When we're asked "What's your poison?" there can only be one response: a long espresso with a bit of froth on top! After many frivolous disagreements over how many capsules we've had to drink that day, we decided to investigate and determine what coffee machine yields the most valuable cup of espresso with the least amount of effort and the fewest coffee granules scattered across the countertop.

Even if we put its acquired yet addictive taste aside, coffee has been proven effective in preventing heart disease and in contributing to work efficiency and concentration. This certainly justifies the urge to treat ourselves to a good espresso machine for the home or the office.
Not that we have a problem with black coffee; on the contrary, it's wonderful. But how can it compete with fresh espresso infused with pressurized hot water topped by an exquisite thin layer of crema? So it begs the question – which machine is worth buying? There are as many answers to this question as there are people you can ask, so we decided to tackle a separate issue: How much does a cup of coffee cost using the different types of machines on the market, and who's suited for each type of machine? As for the company and the model – we've left that for you to decide.


KM coffeemakers 1illustration: Hagar Wertheim




Machines that work with capsules are the cheapest machines available in the home espresso market, but in essence the coffee itself is expensive.
Opinions are split regarding the quality of the coffee, and there is a relatively high variety of capsules made available by various companies. There are lower quality capsules as well as very high-quality capsules. Plastic capsules are considered inferior because plastic tends to leave a slight aftertaste (here, too, the quality of the plastic matters). Aluminum capsules are considered the best, but they're also the most expensive.
Capsules cost between 1.75-3.30 shekels, but there's more to it than that. You'll need limescale remover that'll set you back a few dozen shekels. The machine needs to be cleaned with the limescale remover every three to four months. In case of malfunction outside the terms of the warranty, the cost for repair is usually low, and if it isn't, it makes sense to replace it with a new machine because it's relatively cheap. On average, capsule machines cost 200-1600 shekels. Of course, there are more expensive machines, but higher prices usually indicate additional machine functions and not necessarily higher quality coffee.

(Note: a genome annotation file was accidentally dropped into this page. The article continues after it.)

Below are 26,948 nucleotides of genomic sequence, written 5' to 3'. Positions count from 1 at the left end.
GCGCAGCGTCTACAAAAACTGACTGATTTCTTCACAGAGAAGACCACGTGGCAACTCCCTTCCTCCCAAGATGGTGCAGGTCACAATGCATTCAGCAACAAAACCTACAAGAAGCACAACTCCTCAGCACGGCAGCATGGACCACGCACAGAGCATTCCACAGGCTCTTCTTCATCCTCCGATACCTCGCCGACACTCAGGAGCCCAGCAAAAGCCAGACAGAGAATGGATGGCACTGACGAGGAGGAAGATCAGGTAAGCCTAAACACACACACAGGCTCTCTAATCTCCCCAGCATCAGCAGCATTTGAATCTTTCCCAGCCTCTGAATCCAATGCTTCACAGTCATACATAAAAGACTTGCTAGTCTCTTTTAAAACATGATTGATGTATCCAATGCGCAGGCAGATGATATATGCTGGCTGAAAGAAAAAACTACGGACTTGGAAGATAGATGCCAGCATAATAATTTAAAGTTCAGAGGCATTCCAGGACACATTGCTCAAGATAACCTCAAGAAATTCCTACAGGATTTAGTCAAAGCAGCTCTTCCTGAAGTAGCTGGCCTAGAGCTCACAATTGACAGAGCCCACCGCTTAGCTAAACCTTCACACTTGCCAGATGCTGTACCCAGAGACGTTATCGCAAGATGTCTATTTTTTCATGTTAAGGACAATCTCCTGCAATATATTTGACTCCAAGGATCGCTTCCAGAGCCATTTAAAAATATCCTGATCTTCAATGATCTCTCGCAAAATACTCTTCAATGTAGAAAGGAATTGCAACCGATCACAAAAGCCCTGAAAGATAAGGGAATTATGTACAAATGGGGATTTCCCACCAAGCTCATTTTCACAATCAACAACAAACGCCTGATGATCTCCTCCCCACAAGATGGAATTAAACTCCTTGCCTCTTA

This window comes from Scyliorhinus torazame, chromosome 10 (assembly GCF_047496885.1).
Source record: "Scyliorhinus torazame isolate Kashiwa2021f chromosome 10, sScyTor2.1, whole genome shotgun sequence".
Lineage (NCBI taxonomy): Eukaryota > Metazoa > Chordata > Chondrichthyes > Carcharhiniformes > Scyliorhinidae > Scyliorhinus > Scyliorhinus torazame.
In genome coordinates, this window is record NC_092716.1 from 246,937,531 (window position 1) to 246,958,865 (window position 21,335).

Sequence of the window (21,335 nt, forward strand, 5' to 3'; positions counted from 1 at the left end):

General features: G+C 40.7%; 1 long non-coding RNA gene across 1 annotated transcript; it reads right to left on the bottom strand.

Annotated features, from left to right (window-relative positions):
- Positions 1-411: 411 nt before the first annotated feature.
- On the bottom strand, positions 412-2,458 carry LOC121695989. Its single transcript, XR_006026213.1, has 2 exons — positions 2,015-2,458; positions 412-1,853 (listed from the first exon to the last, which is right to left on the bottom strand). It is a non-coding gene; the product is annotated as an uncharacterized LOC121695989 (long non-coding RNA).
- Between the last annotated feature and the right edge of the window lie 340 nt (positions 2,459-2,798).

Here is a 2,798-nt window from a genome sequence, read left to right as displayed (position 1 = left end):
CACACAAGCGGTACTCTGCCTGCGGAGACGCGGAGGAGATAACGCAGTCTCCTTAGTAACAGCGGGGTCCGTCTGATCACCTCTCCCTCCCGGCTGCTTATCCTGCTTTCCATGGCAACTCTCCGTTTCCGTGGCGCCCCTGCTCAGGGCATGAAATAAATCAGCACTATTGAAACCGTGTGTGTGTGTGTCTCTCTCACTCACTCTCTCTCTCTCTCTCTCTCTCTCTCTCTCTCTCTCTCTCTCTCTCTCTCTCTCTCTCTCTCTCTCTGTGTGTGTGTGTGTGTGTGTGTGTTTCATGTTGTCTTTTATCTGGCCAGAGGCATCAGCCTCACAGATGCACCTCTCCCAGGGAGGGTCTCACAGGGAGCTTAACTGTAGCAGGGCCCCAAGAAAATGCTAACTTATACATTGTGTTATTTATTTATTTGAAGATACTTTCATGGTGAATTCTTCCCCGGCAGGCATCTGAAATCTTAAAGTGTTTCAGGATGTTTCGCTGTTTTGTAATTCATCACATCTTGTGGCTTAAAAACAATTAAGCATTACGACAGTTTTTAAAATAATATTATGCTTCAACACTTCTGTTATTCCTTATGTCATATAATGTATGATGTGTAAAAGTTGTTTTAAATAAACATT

coffee machins


 One cup a day for two coffee drinkers brings us to 60 cups a month, which comes to 105 shekels a month when using the cheapest plastic capsule. Aluminum capsules are more expensive and start at 2.20 shekels per capsule, bringing the monthly cost to 132 shekels.
This certainly isn't cheap if you drink two cups a day (each), as it doubles the price to about 264 shekels a month for the cost of the coffee alone.
If you drink your morning coffee at home and you drink your other cups of coffee at work, or if you drink tea as well, this option is certainly worthwhile. If you drink a few cups of coffee at home and when guests arrive you cringe with every capsule they use, it may be best for you to consider other options.


Manual Machines


These machines work similarly to coffee shop machines. The infusion is made by pushing pressurized hot water through a small filter basket that's manually inserted by an attached handle. The amount of coffee used per filter basket is determined by the user.
These machines yield excellent coffee, depending on the quality of the coffee beans, and are relatively cheap. Their attractive design will look beautiful on your countertop, but their disadvantage lies in the way they're operated. There are those who might enjoy the 'ceremony' of making coffee, but if you want a spontaneous cup of coffee during the day, you could find the process a bit pesky.
The coffee container must be emptied out into the waste container, and the scattered coffee grounds need to be cleaned. Also, once the ground coffee is inserted into the machine, it doesn't keep fresh for long.


coffee machins


Still, if you're a quality coffee enthusiast and you drink 2-3 cups a day, this may be the machine for you. At that frequency of use, operating the machine isn't all that tedious, and it's far cheaper than an automatic machine.